Furrow of the Peach, The / Il solco di pesca (1975)

2.0 out of 5

With a title taken from a dedication to the derrière of Elizabeth Barret Browning it should be immediately obvious that that this pygophilia inspired affair attempts to create a highbrow comedy from the more generally lowbrow genre of the sex comedy. Themes pondered include guilt, fetishism, theology, history, psychology, philosophy, literature and classical Latin and it is all very clever. Unfortunately it is exceptionally unfunny most of the time. Mildly amusing yes, a diversion yes, but one almost totally devoid of laugh out loud moments despite the breezy score and absurd situations promising fun.

On the plus side it is a film that may, for some at least, hold up to repeat viewing as there is far more to consider here than the more prevalent slapstick routines of the more populist sex comedies. For many however the juxtaposition of sexual hi-jinx and intellectual masturbation of the South Bank Show variety may prove to be too much. Indeed, it is not totally clear whether the film seeks to legitimise the genre in polite company or take the piss out of the general mass market target audience of the filone.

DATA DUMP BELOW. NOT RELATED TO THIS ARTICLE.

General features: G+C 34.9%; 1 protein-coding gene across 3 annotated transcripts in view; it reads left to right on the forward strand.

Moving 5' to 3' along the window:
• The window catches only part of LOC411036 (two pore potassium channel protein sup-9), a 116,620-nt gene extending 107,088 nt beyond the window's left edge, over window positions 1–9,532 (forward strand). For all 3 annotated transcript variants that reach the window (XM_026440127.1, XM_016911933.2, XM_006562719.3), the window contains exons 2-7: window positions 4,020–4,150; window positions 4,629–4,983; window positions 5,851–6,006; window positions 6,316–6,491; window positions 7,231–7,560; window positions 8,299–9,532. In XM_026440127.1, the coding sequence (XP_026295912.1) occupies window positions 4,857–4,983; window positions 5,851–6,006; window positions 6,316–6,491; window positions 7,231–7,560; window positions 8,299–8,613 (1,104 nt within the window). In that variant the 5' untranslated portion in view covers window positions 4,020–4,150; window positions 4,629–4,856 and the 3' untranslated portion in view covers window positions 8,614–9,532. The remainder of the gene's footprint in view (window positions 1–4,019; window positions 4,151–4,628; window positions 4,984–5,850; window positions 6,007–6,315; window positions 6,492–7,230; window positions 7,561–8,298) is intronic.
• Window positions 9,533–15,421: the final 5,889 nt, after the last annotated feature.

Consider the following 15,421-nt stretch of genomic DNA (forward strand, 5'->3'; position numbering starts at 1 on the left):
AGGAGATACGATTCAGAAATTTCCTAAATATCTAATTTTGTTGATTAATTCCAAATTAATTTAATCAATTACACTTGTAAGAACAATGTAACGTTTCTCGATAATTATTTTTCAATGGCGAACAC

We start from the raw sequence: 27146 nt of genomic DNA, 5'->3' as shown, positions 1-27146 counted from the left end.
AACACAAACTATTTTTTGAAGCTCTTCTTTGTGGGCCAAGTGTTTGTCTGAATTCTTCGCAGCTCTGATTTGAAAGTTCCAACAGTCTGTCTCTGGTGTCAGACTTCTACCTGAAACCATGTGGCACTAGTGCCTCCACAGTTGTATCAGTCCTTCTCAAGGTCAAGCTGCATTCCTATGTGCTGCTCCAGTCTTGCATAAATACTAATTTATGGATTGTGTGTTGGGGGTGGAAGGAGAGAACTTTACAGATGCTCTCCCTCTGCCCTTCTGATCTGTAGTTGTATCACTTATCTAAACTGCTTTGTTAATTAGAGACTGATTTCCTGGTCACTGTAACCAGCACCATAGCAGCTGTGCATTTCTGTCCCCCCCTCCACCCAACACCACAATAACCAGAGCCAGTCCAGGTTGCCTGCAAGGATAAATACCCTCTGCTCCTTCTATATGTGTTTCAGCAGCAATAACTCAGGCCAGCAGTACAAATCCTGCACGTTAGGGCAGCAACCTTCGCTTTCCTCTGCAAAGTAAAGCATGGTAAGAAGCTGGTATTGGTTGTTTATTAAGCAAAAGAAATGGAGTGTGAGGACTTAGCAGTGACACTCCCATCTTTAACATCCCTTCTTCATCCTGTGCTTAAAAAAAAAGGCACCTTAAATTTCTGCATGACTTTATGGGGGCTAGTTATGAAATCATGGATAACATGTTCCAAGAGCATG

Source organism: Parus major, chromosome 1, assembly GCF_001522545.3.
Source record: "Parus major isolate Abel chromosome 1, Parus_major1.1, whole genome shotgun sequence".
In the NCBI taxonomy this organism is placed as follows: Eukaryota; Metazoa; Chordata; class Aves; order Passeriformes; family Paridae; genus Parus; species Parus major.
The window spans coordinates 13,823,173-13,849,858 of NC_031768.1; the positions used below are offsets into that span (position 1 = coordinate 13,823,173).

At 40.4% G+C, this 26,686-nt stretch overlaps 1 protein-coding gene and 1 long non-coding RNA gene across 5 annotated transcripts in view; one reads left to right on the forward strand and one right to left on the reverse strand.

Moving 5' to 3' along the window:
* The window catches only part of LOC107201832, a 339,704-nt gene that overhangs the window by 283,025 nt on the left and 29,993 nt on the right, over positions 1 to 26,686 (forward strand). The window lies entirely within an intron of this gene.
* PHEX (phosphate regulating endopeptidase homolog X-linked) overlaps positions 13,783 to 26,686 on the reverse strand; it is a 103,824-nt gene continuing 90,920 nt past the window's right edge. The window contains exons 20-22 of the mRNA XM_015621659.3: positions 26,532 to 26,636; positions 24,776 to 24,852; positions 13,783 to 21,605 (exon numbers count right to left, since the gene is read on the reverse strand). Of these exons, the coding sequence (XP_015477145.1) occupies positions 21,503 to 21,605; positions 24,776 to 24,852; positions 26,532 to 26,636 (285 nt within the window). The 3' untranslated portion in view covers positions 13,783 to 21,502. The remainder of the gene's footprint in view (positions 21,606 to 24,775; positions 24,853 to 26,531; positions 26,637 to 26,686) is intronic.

For a far more entertaining take on the core theme of the film there is Lucio Fulci's The Senator Likes Women or some of the later comedy works of Tinto Brass. That said, it is still nice to see Gloria Guida in something with a little more depth than the usual Confessions or Carry On type film and if there is a strata of Chekov loving, Browning quoting, Latin speaking, existentialist ass worshippers out there who would like to spend a pleasant hour and a half watching Guida bending over in stockings and short maid outfits while Martine Brochard pouts incessantly then this is surely the film that fits the bill. It's all a bit like one of those boring, yet worthy, comedies that came out of Britain in the mid to late 1980s except with more flesh and no Timothy Spall.

Maurizio Merli header graphic courtesy of Paddy O'Neill of Foxyfide Graphics